Glasgow Incunabula Project update (15/9/15)

The prolific printer Anton Koberger has already featured in a number of blogs. Our copy of his magnificent 1483 German Bible was the arresting opener to our exhibition Ingenious Impressions, and I wrote about this book back in May.

Koberger Bible (now Sp Coll Euing Add. f52)

Koberger Bible (now Sp Coll Euing Add. f52)

As explained then, this Bible – formerly known as Sp Coll BD19-b.2 – was previously assigned to the collection of William Euing. However, research on its provenance showed that it was actually acquired by the University in 1914 (forty years after Euing’s bequest). To prevent any future confusion, this book has been reclassified as Sp Coll Euing Add. f52 and is now fully indexed as such in this current batch of records.

Map of Northern Europe from the Nuremberg Chronicle

Map of Northern Europe from the Nuremberg Chronicle

Title-page

Title-page

This batch also includes our two copies of one of the most successful books of the incunabula period: the Nuremberg Chronicle, printed by Koberger in 1493. This famous history of the world and its people was first produced in Latin, with a German version quickly following. Both our copies are in Latin (the Liber Chronicarum).

The work was planned and financed by two Nuremberg merchants, Sebald Schreyer and Sebastian Kammermeister, who commissioned the best craftsmen of the day to produce the book. As well as employing Koberger to undertake the printing, they contracted the book’s extensive programme of illustrations to the city’s leading artist, Michael Wolgemut. He produced the woodcuts over a period of years with his stepson Wilhelm Pleydenwurff; during this time, Albrecht Durer was apprenticed to Wolgemut’s workshop, so it is also traditional to suppose that he had a hand in some of the designs. Durer, incidentally, was Koberger’s godson.

The diversity of early men

The diversity of early men

Certainly, it is the ambitious scheme and exceptional number of woodcut illustrations in the work that make this one of the most prized of early illustrated printed books. The statistics are quite astonishing, comprising as it does of 1809 illustrations from 645 different blocks. Of course, this overall tally of illustrations does include a number of repetitions (1164 in all). Large double page topographical cuts of different cities are used only once, for instance, but 22 other large cuts of cities and countries represent 69 different subjects; meanwhile, for depictions of emperors, kings and popes, 96 blocks were used to cover 598 subjects (in other words, they were used on average half a dozen times each). Although this may call into question any attempt at accuracy throughout, this is still a phenomenal achievement.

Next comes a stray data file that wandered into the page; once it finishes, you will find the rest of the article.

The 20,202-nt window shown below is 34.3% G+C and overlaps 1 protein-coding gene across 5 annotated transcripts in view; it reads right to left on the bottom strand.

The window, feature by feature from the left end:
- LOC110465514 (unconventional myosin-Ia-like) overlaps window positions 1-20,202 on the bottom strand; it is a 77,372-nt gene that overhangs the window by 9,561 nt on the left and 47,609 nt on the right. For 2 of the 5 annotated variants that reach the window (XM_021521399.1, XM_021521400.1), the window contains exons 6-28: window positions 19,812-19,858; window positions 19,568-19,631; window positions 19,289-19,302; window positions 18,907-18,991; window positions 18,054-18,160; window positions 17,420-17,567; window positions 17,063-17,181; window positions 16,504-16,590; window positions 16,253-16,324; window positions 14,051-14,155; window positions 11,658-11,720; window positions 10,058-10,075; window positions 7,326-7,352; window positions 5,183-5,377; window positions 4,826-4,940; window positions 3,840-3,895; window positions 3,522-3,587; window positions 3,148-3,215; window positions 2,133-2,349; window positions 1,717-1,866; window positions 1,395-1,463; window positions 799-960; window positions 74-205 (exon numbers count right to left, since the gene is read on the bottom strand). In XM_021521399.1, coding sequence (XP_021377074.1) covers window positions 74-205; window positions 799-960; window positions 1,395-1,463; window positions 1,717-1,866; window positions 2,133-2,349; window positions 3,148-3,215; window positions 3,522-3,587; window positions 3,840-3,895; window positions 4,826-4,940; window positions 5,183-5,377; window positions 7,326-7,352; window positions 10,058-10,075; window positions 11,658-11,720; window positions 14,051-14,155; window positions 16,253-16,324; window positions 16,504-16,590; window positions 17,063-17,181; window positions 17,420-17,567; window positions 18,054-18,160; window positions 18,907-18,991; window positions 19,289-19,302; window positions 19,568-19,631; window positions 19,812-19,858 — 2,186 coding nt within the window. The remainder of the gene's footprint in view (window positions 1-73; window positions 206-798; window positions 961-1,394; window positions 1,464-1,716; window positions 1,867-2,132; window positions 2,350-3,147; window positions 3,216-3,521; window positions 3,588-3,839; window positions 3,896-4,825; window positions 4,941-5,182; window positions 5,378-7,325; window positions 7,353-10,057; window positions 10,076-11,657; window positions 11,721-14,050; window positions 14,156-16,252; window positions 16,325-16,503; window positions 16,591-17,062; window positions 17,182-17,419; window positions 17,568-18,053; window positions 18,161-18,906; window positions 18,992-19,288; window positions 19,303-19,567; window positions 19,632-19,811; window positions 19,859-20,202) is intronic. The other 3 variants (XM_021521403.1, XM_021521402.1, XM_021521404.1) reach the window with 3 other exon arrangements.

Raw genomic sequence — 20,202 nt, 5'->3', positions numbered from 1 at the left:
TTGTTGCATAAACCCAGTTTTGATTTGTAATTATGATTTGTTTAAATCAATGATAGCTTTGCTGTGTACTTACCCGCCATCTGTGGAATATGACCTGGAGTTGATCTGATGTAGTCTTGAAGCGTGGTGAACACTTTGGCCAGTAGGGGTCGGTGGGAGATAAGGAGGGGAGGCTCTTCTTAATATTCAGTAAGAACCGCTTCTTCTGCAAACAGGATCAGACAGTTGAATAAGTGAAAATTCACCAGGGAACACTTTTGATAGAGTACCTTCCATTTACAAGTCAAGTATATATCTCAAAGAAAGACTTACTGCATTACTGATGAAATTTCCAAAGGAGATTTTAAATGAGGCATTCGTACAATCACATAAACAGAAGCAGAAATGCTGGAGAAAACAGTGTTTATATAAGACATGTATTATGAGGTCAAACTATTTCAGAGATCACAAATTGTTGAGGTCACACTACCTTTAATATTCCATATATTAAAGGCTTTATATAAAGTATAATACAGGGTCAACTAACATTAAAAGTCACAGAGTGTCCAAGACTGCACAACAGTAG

The British Isles

The British Isles

Irrespective of repetitions, this production is of the highest quality. And although it is understandable to linger on the gobsmacking lavishness of its illustrations, we should not forget to applaud the achievement of the author, Hartmann Schedel (1440-1514). A learned Nuremberg physician and humanist who studied at the Universities of Leipzig and Padua, he compiled his chronicle from a large number of sources; he himself was also an avid book collector, and 370 manuscripts and 460 printed books from his collection survive in the Bayerische Staatsbibliothek in Munich today. Schedel’s collection was the subject of an exhibition at the library earlier this year, and its accompanying catalogue (Worlds of learning) is a fascinating read if you want to find out more about Schedel and his involvement in the Nuremberg Chronicle.

Produced in a large print run of probably around 2000 copies, the book was quickly distributed around Europe. Of these, it is estimated that around 1700 survive to this day. It is perhaps a little glib to say that everyone has got one, but this is an astonishing survival – such has been the work’s renown and cultural value, it has evidently been subject to careful preservation from generation to generation. Many of these surviving copies are handsomely illuminated and hand coloured (none more so than Schedel’s very own copy, which is still held amongst his library of books in the BSM).

Annotations on the plague

Annotations on the plague in Sp Coll BD9-a.2 copy

Our copies, in comparison, are both on the plain side. As usual, however, as soon as we delve deeper, we uncover interesting nuggets of information relating to their histories. The Hunterian copy (Bv.1.12), for instance, once belonged to the neo-Latin poet and politician Nicholas Hardinge (1699-1758), as shown by the engraved armorial bookplate on its front pastedown; like many 15th century books, it has been subject to post Reformation censorship in the routine defacement of the word ‘papa’ and illustrations of the popes. The Euing copy (and this book really did belong to Euing, unlike the Bible above …) also has an interesting provenance: we know that it belonged to a Danish owner in the 16th century from the evidence of a repeated ownership inscription (“Denne Bog hør meg Hans Jenssen”), while a century later another (presumably Danish) reader betrays an interest (or anxiety?) about a medieval outbreak of the plague – referred to in the text as the ‘pestis lugubris’ of 1348 – in a marginal annotation taken from Magnus Matthias, ‘Regum Daniae’ series (printed in Holger Rordam, ‘Monumenta Historiae Danicae:  Historiske Kildeskrifter’ (Kjøbenhavn:  1887) 132).

The cataloguing of the Nuremberg Chronicle now brings the number of copies (including duplicates) of Koberger books in our collection to a total of 24. If you would like to explore these further, please use the printer’s index. Other illustrated books can be traced by interrogating the woodcuts index.

The latest ten books to be added to the project website are:

 

 



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